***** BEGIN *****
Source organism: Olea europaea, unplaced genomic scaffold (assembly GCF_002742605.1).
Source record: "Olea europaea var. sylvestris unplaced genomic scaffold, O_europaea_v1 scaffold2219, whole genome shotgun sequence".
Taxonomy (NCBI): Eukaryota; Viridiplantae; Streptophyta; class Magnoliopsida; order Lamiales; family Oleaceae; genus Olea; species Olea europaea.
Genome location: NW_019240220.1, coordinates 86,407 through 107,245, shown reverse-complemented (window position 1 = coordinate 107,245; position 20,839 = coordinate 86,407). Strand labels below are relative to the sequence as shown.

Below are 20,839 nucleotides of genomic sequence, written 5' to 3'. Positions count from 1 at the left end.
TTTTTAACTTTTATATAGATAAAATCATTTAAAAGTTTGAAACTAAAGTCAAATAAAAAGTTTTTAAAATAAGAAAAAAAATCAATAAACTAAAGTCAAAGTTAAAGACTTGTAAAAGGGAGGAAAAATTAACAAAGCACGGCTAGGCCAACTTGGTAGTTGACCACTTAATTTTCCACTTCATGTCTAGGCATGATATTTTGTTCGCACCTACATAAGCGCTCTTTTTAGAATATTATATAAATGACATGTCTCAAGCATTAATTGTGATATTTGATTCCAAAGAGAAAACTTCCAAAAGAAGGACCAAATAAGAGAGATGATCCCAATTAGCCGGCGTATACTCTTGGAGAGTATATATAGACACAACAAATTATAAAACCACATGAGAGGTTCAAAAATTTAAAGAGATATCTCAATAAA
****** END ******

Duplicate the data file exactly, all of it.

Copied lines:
Source organism: Olea europaea, unplaced genomic scaffold (assembly GCF_002742605.1).
Source record: "Olea europaea var. sylvestris unplaced genomic scaffold, O_europaea_v1 scaffold2219, whole genome shotgun sequence".
Taxonomy (NCBI): Eukaryota; Viridiplantae; Streptophyta; class Magnoliopsida; order Lamiales; family Oleaceae; genus Olea; species Olea europaea.
Genome location: NW_019240220.1, coordinates 86,407 through 107,245, shown reverse-complemented (window position 1 = coordinate 107,245; position 20,839 = coordinate 86,407). Strand labels below are relative to the sequence as shown.

Below are 20,839 nucleotides of genomic sequence, written 5' to 3'. Positions count from 1 at the left end.
TTTTTAACTTTTATATAGATAAAATCATTTAAAAGTTTGAAACTAAAGTCAAATAAAAAGTTTTTAAAATAAGAAAAAAAATCAATAAACTAAAGTCAAAGTTAAAGACTTGTAAAAGGGAGGAAAAATTAACAAAGCACGGCTAGGCCAACTTGGTAGTTGACCACTTAATTTTCCACTTCATGTCTAGGCATGATATTTTGTTCGCACCTACATAAGCGCTCTTTTTAGAATATTATATAAATGACATGTCTCAAGCATTAATTGTGATATTTGATTCCAAAGAGAAAACTTCCAAAAGAAGGACCAAATAAGAGAGATGATCCCAATTAGCCGGCGTATACTCTTGGAGAGTATATATAGACACAACAAATTATAAAACCACATGAGAGGTTCAAAAATTTAAAGAGATATCTCAATAAA